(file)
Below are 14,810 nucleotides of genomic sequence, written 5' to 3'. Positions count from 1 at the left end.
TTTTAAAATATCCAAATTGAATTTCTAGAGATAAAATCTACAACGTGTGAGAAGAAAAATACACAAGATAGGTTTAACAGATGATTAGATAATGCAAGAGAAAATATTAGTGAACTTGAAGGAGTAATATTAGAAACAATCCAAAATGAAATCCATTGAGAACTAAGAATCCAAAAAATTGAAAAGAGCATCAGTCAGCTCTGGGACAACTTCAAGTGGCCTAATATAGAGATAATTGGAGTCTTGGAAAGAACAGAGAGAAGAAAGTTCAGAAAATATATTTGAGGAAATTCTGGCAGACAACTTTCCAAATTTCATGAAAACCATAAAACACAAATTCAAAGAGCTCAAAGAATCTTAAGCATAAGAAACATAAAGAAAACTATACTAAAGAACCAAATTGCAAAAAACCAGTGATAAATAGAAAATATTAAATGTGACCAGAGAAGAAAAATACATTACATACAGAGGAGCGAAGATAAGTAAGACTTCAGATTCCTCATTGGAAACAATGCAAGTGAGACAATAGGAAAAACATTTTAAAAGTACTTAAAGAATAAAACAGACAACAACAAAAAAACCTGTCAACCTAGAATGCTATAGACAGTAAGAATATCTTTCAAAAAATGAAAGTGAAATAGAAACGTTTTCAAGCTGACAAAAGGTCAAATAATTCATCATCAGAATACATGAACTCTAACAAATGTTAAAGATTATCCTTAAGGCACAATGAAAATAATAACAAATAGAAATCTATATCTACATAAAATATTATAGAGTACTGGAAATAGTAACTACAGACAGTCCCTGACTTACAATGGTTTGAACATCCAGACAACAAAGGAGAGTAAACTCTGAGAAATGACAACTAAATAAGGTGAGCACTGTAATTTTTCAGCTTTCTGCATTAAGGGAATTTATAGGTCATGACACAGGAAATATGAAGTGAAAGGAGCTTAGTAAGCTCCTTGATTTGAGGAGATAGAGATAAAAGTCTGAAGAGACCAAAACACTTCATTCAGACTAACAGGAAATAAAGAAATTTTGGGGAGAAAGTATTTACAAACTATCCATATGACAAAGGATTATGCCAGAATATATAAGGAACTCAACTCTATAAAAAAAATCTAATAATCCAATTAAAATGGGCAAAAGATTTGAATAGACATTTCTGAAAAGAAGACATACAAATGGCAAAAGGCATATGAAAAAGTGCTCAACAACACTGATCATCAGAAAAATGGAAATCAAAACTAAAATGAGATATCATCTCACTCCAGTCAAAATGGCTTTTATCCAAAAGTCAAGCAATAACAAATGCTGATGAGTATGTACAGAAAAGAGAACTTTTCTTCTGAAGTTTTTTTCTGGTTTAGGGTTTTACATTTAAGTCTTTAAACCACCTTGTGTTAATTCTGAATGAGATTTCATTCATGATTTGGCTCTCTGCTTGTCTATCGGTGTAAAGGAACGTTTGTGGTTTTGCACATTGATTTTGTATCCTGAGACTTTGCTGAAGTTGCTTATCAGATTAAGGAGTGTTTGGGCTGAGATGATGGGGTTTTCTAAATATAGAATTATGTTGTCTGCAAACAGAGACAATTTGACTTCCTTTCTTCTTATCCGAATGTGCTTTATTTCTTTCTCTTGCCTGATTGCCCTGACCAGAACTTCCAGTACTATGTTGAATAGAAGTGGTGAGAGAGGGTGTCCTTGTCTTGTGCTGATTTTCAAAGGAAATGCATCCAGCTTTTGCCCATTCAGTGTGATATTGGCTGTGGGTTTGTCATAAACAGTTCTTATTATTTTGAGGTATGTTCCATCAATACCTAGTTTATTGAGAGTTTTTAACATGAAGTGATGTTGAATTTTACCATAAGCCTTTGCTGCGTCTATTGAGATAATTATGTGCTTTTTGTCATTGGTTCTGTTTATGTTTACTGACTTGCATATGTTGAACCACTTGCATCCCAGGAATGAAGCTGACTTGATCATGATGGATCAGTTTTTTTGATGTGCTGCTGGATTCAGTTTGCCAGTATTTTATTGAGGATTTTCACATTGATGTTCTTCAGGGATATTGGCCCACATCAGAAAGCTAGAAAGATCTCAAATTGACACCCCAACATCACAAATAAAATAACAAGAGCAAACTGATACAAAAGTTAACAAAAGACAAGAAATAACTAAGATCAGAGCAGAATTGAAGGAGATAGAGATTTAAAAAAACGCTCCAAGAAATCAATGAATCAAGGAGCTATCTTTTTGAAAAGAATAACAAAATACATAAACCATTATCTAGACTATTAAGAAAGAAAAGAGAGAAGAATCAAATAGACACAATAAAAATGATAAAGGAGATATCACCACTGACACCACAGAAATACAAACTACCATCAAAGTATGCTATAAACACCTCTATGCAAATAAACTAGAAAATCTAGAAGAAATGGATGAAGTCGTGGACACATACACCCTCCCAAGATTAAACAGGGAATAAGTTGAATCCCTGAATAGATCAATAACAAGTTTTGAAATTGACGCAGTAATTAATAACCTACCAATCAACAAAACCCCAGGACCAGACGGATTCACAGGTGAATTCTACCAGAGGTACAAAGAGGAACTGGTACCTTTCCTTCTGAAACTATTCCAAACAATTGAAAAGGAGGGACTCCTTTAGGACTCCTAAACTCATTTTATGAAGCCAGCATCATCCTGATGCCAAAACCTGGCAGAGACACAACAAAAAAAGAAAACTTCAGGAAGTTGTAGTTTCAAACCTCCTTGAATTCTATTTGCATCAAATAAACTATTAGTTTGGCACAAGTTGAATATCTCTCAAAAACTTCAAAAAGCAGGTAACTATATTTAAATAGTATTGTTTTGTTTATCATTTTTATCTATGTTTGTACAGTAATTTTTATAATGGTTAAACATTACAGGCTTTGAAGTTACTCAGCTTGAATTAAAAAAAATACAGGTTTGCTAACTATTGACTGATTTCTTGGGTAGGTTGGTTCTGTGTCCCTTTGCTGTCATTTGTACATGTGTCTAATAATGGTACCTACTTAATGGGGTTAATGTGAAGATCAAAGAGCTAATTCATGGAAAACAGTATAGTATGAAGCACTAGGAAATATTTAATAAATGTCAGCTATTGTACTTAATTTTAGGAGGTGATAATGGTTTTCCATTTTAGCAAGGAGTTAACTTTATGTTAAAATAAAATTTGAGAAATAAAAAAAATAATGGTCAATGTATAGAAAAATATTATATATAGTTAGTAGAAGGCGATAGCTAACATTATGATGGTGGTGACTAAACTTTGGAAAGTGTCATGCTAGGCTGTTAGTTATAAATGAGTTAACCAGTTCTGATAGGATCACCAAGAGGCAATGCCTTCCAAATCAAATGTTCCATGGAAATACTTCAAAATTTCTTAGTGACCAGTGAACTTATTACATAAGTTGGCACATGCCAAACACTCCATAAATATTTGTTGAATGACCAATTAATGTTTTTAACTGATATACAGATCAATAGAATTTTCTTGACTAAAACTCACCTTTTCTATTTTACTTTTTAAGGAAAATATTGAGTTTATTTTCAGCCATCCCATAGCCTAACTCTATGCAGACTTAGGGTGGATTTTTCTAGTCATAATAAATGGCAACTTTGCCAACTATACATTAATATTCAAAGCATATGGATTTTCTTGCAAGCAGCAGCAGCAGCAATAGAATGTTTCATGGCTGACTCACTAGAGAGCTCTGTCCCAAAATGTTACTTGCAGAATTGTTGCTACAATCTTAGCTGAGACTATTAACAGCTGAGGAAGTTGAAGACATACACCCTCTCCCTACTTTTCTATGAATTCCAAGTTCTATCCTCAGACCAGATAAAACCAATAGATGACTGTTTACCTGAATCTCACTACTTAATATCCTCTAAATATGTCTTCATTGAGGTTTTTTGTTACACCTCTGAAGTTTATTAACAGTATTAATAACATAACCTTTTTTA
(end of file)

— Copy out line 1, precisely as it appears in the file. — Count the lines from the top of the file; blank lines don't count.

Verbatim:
Below are 14,810 nucleotides of genomic sequence, written 5' to 3'. Positions count from 1 at the left end.